A modern day dilemma rocks our household. The stacked cardboard boxes tremble. Days from moving out, we are at odds over what to do with our respective CD collections. My husband announces he has gotten rid of everything but his “core four”: The Beatles, The Stones, Dylan and…ahem…The Waterboys. Turns out what remains amounts to sixty CDs.
“But we agreed we are going to live a stylish, uncluttered existence together,” I say. Well, actually, he said it first. I’ve been trying (ever since we first met) to meet his monastic standards. I spend the morning adding stacks of music to my iTunes library. Compact disc-less, my music collection will travel ten blocks north occupying no space in the mover’s truck and requiring no heavy lifting.
My collection of Vanity Fair magazines, now, that’s another story.
But I’m forced to consider the nostalgia of some of the emotional heavyweights of my collection. Pulp’s A Different Class powered the partying that occupied my gap year before I got serious (well, serious-ish) and embarked on this fashion career.
And the artwork of the CD sleeve. Alexander McQueen was art director of Bjork’s Homogenic. Isn’t that piece of history worth holding on to?
Skin from Skunk Anansie looks so 90s London on the CD cover. That reminds me: I almost used one of their songs for my graduate fashion show… chose The Velvet Underground and Nico instead–speaking of which, what about that yellow banana? Most people would consider Warhol a keeper. Or what about The Best of Fleetwood Mac, which I discovered during my A Levels inspiring me to let off exam pressure by dancing like Stevie Nicks, a big-sleeved whirling frenzy on a small-town dance floor,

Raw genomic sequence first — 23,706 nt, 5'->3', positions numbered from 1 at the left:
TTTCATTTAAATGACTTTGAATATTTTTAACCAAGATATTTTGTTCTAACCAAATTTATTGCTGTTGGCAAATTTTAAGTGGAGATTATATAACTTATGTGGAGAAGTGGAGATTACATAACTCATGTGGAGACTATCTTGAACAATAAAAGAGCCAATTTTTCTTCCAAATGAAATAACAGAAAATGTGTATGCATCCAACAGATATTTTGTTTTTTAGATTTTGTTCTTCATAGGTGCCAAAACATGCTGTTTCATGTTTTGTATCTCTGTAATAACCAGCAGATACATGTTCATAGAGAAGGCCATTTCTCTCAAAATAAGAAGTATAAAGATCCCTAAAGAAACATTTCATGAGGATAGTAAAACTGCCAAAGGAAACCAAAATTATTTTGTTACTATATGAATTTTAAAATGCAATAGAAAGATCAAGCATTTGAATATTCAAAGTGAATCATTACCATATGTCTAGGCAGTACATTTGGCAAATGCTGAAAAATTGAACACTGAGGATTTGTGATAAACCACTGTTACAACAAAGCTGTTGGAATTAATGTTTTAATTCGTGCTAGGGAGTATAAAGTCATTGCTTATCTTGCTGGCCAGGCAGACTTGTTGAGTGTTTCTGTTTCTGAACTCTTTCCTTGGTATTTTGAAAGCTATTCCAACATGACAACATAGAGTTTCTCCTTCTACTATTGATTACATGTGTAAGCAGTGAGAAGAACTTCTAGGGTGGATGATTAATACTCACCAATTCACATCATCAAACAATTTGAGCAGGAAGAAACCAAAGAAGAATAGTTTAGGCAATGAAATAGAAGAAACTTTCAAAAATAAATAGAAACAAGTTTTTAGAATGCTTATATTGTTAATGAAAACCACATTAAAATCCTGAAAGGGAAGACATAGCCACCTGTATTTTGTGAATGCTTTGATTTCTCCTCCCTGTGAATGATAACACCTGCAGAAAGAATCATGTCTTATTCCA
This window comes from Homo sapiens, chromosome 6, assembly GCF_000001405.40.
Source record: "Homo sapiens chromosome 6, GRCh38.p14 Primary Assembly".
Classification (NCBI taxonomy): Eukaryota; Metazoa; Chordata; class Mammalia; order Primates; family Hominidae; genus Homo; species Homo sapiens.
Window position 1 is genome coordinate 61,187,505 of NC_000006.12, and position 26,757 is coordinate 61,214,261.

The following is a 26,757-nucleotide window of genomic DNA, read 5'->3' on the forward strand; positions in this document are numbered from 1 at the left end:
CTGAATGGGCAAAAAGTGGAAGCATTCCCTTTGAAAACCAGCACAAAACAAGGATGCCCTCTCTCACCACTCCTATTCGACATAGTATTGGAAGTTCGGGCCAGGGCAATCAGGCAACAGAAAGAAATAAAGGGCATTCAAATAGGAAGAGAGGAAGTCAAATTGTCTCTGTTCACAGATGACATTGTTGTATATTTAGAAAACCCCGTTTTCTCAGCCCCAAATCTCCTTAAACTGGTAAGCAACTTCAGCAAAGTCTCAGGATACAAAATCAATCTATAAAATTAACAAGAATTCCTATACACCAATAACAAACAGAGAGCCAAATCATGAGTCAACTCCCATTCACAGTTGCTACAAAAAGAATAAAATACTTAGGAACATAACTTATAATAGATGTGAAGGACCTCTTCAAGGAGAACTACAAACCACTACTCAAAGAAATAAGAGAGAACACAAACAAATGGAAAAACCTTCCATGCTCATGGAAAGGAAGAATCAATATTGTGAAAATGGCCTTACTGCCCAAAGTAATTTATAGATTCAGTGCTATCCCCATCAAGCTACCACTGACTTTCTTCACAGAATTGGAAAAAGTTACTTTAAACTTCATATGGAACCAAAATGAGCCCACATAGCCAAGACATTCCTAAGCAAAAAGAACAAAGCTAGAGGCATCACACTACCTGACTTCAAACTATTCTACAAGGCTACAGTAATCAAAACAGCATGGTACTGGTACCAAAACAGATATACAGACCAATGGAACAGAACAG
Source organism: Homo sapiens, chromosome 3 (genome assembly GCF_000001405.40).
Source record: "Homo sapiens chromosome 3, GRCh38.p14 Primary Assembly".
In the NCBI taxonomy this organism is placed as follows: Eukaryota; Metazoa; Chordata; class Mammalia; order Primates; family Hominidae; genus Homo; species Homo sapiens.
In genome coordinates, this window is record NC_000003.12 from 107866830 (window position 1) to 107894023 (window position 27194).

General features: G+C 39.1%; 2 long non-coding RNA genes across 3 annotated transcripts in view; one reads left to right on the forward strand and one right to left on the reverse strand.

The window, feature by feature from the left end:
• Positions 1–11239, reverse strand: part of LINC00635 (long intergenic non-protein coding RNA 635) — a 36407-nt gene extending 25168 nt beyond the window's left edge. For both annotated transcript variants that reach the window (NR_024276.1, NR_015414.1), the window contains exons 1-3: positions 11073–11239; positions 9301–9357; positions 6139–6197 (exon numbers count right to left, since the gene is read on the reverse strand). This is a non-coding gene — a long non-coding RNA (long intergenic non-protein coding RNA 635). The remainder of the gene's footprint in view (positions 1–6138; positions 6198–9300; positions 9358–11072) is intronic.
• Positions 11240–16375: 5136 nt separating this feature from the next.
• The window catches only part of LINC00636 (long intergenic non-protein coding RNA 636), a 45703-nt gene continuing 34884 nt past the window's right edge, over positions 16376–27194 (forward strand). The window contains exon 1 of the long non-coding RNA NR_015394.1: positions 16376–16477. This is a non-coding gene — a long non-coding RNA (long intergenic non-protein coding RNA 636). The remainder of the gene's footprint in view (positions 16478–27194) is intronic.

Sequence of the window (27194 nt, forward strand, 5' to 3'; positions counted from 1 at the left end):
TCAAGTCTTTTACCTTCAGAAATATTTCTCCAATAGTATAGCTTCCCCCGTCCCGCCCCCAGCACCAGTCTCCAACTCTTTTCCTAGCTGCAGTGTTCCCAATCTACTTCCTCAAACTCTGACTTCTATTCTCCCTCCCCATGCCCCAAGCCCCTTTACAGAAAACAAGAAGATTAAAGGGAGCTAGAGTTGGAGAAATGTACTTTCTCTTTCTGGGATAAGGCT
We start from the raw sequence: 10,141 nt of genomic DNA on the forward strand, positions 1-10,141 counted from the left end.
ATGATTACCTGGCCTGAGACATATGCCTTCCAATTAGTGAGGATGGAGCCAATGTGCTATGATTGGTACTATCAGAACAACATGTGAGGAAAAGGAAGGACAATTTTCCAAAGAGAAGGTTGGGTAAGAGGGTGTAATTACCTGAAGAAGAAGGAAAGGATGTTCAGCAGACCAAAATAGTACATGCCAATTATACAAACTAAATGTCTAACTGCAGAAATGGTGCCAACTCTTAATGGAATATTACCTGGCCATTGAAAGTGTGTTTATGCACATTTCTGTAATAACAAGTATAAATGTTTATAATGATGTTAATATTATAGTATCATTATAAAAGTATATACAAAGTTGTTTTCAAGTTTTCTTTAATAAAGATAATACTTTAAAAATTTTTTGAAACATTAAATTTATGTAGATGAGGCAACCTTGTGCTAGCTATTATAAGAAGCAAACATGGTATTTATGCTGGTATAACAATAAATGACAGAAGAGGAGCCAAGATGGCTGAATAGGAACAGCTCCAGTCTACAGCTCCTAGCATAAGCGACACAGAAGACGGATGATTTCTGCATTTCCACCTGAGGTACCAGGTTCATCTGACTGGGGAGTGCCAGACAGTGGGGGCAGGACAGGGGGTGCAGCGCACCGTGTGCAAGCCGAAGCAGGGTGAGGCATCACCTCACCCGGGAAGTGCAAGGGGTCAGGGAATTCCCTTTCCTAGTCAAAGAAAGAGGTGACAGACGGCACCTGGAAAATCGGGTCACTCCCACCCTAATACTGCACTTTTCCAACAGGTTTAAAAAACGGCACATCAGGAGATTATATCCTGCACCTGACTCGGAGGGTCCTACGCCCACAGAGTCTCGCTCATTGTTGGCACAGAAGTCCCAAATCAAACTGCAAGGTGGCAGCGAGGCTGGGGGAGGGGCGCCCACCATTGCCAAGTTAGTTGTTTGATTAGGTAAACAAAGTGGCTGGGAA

I recall the cool factor that was awarded to me when I handed over fifteen quid to HMV for that Mercury Music Prize Winner that everyone was talking about. No one’s talking about them now. Okay, that can go.
I agree to donate Beyond Nashville:The Twisted Heart of Country Music to charity. “That’s two down!” I announce.
I go off to find my husband, no longer by direct route but by bouncing off walls of jutting boxes like a drunk in a topiary garden. “I don’t have a core four,” I tell him. “I’m not sure what system to use for what goes and what stays.” After a couple of hours of head scratching, I decide they should all go. Relics from the past, CDs look ugly in our Apple world and no one ever dusts them.
“We won’t have that much cupboard space. There’s Spotify. We’ll back up our computers. And I should get rid of the CD player too. No stylish room nowadays has one of those perched grimly on a shelf.” Instead of a mounted moose’s head from a hunting trip, it’s like a decapitated robot’s head from another era.
“But I really like the radio on that,” he says.
“You can listen to NPR online.”
“Some things are part of your growing up, like photographs. There’s no way I can part with George Harrison’s double album All Things Must Pass.”
“See, though? Even he predicted it…all things.”
And remember, there are koi fish in the garden. Koi fish and CDs don’t go together. Not even CDs from The Waterboys.
My debut novel, set in the stylishly appointed salons and studios of the international fashion industry, is now available. You can buy Silk for the Feed Dogs here.